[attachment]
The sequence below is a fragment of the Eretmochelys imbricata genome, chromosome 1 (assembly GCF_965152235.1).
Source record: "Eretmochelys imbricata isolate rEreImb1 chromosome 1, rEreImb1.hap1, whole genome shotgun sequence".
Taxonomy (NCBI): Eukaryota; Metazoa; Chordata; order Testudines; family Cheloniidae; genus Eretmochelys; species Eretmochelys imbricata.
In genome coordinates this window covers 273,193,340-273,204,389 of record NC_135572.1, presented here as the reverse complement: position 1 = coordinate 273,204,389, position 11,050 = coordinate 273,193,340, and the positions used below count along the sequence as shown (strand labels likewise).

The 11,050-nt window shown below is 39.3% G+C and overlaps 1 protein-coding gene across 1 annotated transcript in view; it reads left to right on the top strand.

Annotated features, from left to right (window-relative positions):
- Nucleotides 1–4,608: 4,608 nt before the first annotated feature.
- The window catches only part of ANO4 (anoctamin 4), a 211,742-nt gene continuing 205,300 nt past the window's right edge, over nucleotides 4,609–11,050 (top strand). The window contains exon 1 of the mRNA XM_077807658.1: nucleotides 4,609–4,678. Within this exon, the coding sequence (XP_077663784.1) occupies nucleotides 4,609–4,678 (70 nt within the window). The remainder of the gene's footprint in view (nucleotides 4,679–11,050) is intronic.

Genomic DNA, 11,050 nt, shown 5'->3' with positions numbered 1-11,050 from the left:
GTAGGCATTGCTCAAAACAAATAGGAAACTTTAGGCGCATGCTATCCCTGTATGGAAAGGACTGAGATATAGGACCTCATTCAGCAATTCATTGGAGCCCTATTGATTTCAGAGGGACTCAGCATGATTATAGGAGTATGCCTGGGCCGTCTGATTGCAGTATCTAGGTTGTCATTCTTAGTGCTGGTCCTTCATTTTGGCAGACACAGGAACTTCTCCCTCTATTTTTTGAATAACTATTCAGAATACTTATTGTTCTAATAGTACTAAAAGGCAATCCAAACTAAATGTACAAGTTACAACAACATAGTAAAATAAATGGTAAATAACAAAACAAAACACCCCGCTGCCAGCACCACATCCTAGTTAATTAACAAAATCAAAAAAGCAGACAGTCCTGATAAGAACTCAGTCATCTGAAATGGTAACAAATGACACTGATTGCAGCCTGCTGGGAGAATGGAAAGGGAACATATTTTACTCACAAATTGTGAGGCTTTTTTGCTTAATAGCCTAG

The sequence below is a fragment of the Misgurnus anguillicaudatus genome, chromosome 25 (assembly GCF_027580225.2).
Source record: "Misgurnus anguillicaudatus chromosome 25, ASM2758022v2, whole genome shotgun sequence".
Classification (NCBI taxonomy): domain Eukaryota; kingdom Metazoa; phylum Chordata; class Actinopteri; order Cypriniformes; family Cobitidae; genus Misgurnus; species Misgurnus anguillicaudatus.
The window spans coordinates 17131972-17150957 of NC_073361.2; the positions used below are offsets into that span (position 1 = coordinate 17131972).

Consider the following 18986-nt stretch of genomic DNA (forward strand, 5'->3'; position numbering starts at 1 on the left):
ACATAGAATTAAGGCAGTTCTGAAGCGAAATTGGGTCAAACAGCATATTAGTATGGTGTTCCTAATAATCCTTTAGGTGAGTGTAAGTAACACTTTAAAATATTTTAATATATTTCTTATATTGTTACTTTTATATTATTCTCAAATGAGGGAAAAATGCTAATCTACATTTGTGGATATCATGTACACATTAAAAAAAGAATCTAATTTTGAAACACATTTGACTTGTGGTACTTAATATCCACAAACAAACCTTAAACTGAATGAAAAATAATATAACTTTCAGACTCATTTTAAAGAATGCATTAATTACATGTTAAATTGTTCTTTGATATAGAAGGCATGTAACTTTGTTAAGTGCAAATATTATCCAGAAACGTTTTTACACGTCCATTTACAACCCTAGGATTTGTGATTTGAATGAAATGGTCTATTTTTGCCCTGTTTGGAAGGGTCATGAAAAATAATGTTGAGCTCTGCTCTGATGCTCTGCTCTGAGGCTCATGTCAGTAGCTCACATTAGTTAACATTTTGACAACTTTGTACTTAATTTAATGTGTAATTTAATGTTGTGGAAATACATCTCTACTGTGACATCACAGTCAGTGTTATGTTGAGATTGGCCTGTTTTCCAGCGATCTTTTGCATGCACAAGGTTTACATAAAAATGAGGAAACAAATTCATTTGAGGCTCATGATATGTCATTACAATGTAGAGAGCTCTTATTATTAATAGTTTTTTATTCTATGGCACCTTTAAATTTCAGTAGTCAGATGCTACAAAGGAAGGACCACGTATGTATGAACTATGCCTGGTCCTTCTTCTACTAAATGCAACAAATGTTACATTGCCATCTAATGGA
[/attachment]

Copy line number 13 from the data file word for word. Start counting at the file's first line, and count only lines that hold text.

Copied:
Classification (NCBI taxonomy): domain Eukaryota; kingdom Metazoa; phylum Chordata; class Actinopteri; order Cypriniformes; family Cobitidae; genus Misgurnus; species Misgurnus anguillicaudatus.